…passing a welcome tent, some tents with merchandise…
…and even a little something for the fatigued birder
Before making it to the boardwalk, I noticed a congregation of birders.
As I passed, an Amish gentleman pointed out a bird in the trees to the man sitting in the high chair. The man in the high chair responded that he had already called out that bird a few moments before.
Was this a birder game? An Eye-Spy among their culture?
I was greatly fascinated by the birder culture. They came from all over the world, speaking in various accents (Irish, English) and languages (Chinese). There were many Amish families, plenty of children and couples, and a plethora of binoculars and cameras…
…which were huge and expensive, I’m sure.As they looked over the marshes, they came together…
…making it difficult to pass.
So I, sometimes, decided to join the crowd…
…taking an occasional picture of them…
…and trying to see through their eyes (slightly difficult without binoculars).
When I wasn’t joining birder groups, I went off in search of some undiscovered wildlife activity…
…following the long boardwalk…
…and stopping to check the marsh every so often. To see a short video I took there, click here. The birds are the flying specks.
After I walked the boardwalk and back, I went to the beach. There, the birds were just as active as they were near the parking lot.
I was fortunate to get one shot where the birds can actually be seen.
Otherwise, I do have a video taken from my cell phone of the beach with the birds (check it out here).
I got back in the car as it started to rain just a little bit…
… and I headed to the neighboring Ottawa National Wildlife Refuge for the bird walk and Family Bird Festival.
According to their flyer, they had a walk from 9-11 with binoculars available (the main reason I never stopped at my mom’s to get one). Unfortunately, I misread it. Apparently there was only one walking group that started at 9 and finished at 11.
So I arrived too late for that.
Fortunately, the Family Bird Festival would start in the next hour, so I had time to check the grounds before then.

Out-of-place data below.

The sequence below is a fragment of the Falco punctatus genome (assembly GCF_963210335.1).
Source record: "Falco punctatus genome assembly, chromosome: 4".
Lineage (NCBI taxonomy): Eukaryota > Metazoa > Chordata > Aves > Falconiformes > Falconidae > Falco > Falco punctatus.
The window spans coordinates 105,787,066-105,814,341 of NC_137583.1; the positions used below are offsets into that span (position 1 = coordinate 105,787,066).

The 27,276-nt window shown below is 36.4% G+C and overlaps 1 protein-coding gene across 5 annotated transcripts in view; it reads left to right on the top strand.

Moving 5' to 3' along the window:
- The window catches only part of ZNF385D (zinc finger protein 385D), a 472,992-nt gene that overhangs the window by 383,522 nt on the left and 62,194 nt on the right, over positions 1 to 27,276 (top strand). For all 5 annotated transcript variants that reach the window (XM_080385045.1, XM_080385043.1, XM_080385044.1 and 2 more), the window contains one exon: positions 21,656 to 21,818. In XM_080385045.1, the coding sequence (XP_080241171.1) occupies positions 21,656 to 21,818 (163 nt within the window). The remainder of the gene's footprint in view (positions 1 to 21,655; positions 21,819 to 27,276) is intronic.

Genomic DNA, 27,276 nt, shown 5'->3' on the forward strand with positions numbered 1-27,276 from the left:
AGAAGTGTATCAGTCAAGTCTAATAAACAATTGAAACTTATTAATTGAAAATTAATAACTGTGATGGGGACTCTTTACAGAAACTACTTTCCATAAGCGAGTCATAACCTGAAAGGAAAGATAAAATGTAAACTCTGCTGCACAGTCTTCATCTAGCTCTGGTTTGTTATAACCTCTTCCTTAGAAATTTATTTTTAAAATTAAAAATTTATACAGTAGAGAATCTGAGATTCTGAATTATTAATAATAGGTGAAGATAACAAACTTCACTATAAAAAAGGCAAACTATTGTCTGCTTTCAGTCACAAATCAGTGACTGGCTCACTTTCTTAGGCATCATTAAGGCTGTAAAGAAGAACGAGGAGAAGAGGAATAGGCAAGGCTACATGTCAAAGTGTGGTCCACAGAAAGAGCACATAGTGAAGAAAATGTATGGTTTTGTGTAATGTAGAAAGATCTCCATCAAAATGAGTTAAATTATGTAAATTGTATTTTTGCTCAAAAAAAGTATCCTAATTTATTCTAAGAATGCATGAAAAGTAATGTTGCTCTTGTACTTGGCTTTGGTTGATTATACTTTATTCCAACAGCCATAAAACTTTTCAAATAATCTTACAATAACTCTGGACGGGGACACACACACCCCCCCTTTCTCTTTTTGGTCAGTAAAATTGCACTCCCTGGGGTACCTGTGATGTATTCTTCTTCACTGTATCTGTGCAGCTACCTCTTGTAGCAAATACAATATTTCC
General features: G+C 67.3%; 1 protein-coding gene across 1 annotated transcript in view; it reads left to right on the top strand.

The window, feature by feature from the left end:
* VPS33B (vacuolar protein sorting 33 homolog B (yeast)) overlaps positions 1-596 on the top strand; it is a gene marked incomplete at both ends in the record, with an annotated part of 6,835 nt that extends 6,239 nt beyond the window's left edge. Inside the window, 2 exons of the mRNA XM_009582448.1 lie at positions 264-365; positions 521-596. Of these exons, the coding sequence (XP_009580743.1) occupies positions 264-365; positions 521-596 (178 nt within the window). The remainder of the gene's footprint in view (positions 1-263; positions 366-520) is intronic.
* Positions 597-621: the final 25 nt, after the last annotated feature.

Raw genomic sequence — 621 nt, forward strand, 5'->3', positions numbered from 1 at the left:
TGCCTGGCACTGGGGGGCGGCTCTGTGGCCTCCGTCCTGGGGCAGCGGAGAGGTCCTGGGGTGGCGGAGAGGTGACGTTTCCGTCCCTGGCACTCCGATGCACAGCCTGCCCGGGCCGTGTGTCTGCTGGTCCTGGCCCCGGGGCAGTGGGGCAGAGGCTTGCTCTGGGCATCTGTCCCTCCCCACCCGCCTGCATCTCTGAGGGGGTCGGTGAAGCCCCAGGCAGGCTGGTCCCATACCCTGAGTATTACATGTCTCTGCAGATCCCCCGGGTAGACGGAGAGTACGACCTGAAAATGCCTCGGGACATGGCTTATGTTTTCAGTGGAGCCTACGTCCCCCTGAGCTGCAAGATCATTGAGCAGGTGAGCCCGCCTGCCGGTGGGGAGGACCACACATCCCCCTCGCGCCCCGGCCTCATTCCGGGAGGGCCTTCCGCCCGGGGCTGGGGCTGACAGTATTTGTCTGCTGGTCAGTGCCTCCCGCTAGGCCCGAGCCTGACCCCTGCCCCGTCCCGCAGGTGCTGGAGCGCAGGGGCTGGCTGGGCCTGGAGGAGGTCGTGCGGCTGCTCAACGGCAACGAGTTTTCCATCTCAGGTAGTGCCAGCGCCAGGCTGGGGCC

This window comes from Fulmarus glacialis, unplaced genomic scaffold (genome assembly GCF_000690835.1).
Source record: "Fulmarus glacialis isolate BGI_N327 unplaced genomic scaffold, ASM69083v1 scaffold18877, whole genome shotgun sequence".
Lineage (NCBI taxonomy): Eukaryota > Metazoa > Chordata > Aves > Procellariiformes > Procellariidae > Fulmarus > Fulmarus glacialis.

After defrosting from the cold once more, I took a stroll in the back…
…past their short boardwalk…
…stopping briefly at the cattails…
…and along the path.
I caught some birds in the trees, but not enough to keep me long. Some of the path was overly saturated from the previous evening’s storm, so I headed back in time to check out the festival.
There, a room was setup downstairs for kids to learn more about area birds…
…where they could get familiar with various types of nests…
…play Scavenger Hunt along the boardwalk…
…and familiarize themselves with various bird calls.
There were also some binoculars for them to use and a table for making their own bird hats. Definitely some educational family fun.
By now, I was getting tired and my stomach was growling. Apart from the ice cream I could buy from the Boy Scouts between the 2 sets of back doors, I figured it was best to quickly check out the upstairs of the building and then go out and find lunch.
So I ran up to a wonderful surprise on the second floor where a “Bird’s Diner” sign greeted me. Could there be food in that room ahead? I couldn’t smell any type of deliciousness wavering through the air.
There were various packages of food (mac and cheese, corn, etc.) and a wok. But those packages weren’t for cooking. Instead, they served as props to show how we involuntarily eat bugs and larva every day. And with the low calories and high protein content (let alone the many cultures that use insects in their own diet), why not incorporate them voluntarily?
That’s when I saw what was the wok was used for…
Live meal worms they pan-friend up and seasoned.
Well, if the Warblers could do it, so could I. I may look slightly fearful in the following pic, but they really weren’t bad at all.
In fact, I ate two of them.